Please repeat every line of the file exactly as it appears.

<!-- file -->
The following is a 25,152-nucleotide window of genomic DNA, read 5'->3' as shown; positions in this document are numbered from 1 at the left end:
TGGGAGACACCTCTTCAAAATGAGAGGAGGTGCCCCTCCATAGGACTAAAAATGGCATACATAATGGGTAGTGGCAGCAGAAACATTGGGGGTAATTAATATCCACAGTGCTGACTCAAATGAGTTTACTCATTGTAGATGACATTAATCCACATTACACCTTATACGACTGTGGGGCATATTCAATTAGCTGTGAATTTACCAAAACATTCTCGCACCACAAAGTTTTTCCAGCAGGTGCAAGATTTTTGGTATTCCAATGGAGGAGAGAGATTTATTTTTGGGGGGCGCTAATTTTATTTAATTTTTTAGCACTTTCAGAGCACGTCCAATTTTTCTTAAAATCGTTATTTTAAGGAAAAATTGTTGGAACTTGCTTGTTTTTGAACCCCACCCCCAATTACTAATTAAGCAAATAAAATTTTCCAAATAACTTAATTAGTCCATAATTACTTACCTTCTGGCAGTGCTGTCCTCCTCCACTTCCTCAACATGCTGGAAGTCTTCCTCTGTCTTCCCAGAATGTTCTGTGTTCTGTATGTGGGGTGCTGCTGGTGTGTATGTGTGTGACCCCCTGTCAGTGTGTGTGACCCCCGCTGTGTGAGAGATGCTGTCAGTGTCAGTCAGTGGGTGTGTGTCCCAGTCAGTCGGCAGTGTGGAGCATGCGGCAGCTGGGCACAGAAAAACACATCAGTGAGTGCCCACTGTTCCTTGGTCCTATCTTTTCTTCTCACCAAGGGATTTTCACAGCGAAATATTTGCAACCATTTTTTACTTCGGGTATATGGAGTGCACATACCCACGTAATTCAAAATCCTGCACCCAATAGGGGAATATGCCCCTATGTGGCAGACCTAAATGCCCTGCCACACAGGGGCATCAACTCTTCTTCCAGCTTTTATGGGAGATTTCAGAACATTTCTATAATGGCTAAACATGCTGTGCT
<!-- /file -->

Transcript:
The following is a 25,152-nucleotide window of genomic DNA, read 5'->3' as shown; positions in this document are numbered from 1 at the left end:
TGGGAGACACCTCTTCAAAATGAGAGGAGGTGCCCCTCCATAGGACTAAAAATGGCATACATAATGGGTAGTGGCAGCAGAAACATTGGGGGTAATTAATATCCACAGTGCTGACTCAAATGAGTTTACTCATTGTAGATGACATTAATCCACATTACACCTTATACGACTGTGGGGCATATTCAATTAGCTGTGAATTTACCAAAACATTCTCGCACCACAAAGTTTTTCCAGCAGGTGCAAGATTTTTGGTATTCCAATGGAGGAGAGAGATTTATTTTTGGGGGGCGCTAATTTTATTTAATTTTTTAGCACTTTCAGAGCACGTCCAATTTTTCTTAAAATCGTTATTTTAAGGAAAAATTGTTGGAACTTGCTTGTTTTTGAACCCCACCCCCAATTACTAATTAAGCAAATAAAATTTTCCAAATAACTTAATTAGTCCATAATTACTTACCTTCTGGCAGTGCTGTCCTCCTCCACTTCCTCAACATGCTGGAAGTCTTCCTCTGTCTTCCCAGAATGTTCTGTGTTCTGTATGTGGGGTGCTGCTGGTGTGTATGTGTGTGACCCCCTGTCAGTGTGTGTGACCCCCGCTGTGTGAGAGATGCTGTCAGTGTCAGTCAGTGGGTGTGTGTCCCAGTCAGTCGGCAGTGTGGAGCATGCGGCAGCTGGGCACAGAAAAACACATCAGTGAGTGCCCACTGTTCCTTGGTCCTATCTTTTCTTCTCACCAAGGGATTTTCACAGCGAAATATTTGCAACCATTTTTTACTTCGGGTATATGGAGTGCACATACCCACGTAATTCAAAATCCTGCACCCAATAGGGGAATATGCCCCTATGTGGCAGACCTAAATGCCCTGCCACACAGGGGCATCAACTCTTCTTCCAGCTTTTATGGGAGATTTCAGAACATTTCTATAATGGCTAAACATGCTGTGCT